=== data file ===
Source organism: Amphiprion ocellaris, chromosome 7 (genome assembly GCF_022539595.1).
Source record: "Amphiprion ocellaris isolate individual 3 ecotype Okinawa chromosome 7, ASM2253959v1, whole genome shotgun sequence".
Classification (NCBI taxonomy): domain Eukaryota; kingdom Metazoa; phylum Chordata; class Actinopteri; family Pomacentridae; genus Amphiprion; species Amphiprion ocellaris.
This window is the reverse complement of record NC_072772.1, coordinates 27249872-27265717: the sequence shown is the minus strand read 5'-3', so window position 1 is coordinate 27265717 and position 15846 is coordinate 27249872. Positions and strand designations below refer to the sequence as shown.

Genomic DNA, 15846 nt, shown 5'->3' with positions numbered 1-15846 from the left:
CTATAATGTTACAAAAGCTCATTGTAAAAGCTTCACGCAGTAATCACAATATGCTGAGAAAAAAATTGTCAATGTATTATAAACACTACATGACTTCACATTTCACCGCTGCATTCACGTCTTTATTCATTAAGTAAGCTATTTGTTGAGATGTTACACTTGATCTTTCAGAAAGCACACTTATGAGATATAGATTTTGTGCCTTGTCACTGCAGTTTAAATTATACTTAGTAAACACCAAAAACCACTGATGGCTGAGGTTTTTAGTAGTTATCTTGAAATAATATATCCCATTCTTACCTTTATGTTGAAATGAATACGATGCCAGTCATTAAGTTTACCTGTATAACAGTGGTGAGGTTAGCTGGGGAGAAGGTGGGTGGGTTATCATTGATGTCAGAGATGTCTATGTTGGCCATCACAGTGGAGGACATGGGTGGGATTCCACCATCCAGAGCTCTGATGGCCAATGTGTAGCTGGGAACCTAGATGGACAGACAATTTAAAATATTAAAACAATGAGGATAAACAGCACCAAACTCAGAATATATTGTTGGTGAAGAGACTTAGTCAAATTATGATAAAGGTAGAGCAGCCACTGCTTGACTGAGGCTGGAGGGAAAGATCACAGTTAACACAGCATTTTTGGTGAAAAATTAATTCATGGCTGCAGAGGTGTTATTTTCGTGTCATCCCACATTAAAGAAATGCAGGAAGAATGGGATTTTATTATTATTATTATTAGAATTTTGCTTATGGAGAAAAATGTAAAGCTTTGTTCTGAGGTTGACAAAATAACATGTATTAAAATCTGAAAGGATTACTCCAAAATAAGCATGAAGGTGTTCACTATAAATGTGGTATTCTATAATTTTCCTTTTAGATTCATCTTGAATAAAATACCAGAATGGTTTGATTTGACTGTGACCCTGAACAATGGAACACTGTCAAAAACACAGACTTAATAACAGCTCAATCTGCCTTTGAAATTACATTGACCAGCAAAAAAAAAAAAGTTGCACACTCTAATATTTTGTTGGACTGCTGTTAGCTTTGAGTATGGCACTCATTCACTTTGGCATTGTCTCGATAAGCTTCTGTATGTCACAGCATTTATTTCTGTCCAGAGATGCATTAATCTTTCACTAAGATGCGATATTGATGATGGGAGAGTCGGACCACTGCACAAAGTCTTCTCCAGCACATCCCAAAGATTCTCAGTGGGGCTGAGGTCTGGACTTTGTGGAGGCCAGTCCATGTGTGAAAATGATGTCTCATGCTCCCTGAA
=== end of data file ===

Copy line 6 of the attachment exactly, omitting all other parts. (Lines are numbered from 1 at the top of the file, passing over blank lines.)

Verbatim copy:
CTATAATGTTACAAAAGCTCATTGTAAAAGCTTCACGCAGTAATCACAATATGCTGAGAAAAAAATTGTCAATGTATTATAAACACTACATGACTTCACATTTCACCGCTGCATTCACGTCTTTATTCATTAAGTAAGCTATTTGTTGAGATGTTACACTTGATCTTTCAGAAAGCACACTTATGAGATATAGATTTTGTGCCTTGTCACTGCAGTTTAAATTATACTTAGTAAACACCAAAAACCACTGATGGCTGAGGTTTTTAGTAGTTATCTTGAAATAATATATCCCATTCTTACCTTTATGTTGAAATGAATACGATGCCAGTCATTAAGTTTACCTGTATAACAGTGGTGAGGTTAGCTGGGGAGAAGGTGGGTGGGTTATCATTGATGTCAGAGATGTCTATGTTGGCCATCACAGTGGAGGACATGGGTGGGATTCCACCATCCAGAGCTCTGATGGCCAATGTGTAGCTGGGAACCTAGATGGACAGACAATTTAAAATATTAAAACAATGAGGATAAACAGCACCAAACTCAGAATATATTGTTGGTGAAGAGACTTAGTCAAATTATGATAAAGGTAGAGCAGCCACTGCTTGACTGAGGCTGGAGGGAAAGATCACAGTTAACACAGCATTTTTGGTGAAAAATTAATTCATGGCTGCAGAGGTGTTATTTTCGTGTCATCCCACATTAAAGAAATGCAGGAAGAATGGGATTTTATTATTATTATTATTAGAATTTTGCTTATGGAGAAAAATGTAAAGCTTTGTTCTGAGGTTGACAAAATAACATGTATTAAAATCTGAAAGGATTACTCCAAAATAAGCATGAAGGTGTTCACTATAAATGTGGTATTCTATAATTTTCCTTTTAGATTCATCTTGAATAAAATACCAGAATGGTTTGATTTGACTGTGACCCTGAACAATGGAACACTGTCAAAAACACAGACTTAATAACAGCTCAATCTGCCTTTGAAATTACATTGACCAGCAAAAAAAAAAAAGTTGCACACTCTAATATTTTGTTGGACTGCTGTTAGCTTTGAGTATGGCACTCATTCACTTTGGCATTGTCTCGATAAGCTTCTGTATGTCACAGCATTTATTTCTGTCCAGAGATGCATTAATCTTTCACTAAGATGCGATATTGATGATGGGAGAGTCGGACCACTGCACAAAGTCTTCTCCAGCACATCCCAAAGATTCTCAGTGGGGCTGAGGTCTGGACTTTGTGGAGGCCAGTCCATGTGTGAAAATGATGTCTCATGCTCCCTGAA